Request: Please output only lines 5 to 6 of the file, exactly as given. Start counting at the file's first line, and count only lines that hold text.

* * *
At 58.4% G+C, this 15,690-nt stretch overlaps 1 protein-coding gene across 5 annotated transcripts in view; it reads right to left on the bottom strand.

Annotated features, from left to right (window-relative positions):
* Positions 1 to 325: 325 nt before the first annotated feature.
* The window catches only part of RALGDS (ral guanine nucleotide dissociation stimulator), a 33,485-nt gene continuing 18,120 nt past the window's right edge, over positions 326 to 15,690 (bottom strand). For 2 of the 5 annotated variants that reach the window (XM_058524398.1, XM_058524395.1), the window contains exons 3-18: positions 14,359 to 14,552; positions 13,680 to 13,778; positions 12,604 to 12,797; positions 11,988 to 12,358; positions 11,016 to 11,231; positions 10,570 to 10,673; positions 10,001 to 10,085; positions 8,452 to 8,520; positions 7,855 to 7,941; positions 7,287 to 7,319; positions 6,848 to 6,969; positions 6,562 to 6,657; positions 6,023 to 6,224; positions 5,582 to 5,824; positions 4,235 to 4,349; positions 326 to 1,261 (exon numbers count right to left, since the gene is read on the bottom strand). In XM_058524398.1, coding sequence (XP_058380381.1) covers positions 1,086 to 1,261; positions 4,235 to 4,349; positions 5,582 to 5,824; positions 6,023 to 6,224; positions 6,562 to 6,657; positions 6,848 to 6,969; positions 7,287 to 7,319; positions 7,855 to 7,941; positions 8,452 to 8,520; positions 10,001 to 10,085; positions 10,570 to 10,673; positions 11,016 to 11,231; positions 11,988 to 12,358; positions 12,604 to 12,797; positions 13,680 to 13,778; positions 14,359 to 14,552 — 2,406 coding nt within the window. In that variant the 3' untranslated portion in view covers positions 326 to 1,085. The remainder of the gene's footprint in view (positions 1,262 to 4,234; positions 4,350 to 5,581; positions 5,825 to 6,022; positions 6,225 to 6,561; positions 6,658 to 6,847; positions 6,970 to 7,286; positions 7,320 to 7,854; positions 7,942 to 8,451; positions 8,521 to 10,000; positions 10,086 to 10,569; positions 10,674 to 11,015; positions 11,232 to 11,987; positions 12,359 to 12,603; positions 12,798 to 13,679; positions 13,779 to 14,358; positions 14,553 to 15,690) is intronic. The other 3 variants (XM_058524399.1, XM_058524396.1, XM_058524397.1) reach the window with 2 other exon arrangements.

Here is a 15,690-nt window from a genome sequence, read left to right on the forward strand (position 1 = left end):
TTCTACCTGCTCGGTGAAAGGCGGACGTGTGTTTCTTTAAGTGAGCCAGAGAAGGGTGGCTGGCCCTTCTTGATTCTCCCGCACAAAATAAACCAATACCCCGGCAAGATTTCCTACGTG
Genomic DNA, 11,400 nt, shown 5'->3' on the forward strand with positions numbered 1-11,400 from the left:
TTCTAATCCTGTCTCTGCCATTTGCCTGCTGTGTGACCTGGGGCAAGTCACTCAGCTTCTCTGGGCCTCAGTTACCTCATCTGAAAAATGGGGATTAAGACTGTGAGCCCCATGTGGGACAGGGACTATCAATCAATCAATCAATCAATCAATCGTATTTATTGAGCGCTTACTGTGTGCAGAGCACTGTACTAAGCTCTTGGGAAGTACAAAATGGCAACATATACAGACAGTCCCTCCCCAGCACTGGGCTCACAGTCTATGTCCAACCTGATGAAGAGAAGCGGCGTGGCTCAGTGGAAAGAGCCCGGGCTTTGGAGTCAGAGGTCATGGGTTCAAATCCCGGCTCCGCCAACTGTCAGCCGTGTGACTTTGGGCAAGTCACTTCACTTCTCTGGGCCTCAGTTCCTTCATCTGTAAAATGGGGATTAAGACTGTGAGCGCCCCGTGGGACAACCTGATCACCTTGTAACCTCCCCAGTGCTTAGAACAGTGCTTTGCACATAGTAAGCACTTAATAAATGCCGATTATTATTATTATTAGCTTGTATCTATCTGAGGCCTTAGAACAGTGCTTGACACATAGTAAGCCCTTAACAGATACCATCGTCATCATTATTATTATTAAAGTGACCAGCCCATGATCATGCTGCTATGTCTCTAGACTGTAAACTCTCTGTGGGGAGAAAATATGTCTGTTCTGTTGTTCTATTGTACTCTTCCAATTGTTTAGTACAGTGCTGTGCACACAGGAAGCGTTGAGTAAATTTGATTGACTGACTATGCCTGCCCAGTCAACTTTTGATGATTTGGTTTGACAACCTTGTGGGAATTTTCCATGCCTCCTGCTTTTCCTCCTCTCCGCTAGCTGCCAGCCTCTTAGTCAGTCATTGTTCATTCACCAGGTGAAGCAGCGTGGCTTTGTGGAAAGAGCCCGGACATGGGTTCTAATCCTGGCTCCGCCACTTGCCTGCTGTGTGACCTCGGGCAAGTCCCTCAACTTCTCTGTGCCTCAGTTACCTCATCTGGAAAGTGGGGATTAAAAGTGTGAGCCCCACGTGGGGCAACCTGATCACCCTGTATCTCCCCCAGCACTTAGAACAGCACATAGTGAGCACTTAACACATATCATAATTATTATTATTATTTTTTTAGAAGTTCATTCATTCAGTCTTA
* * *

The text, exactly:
Here is a 15,690-nt window from a genome sequence, read left to right on the forward strand (position 1 = left end):
TTCTACCTGCTCGGTGAAAGGCGGACGTGTGTTTCTTTAAGTGAGCCAGAGAAGGGTGGCTGGCCCTTCTTGATTCTCCCGCACAAAATAAACCAATACCCCGGCAAGATTTCCTACGTG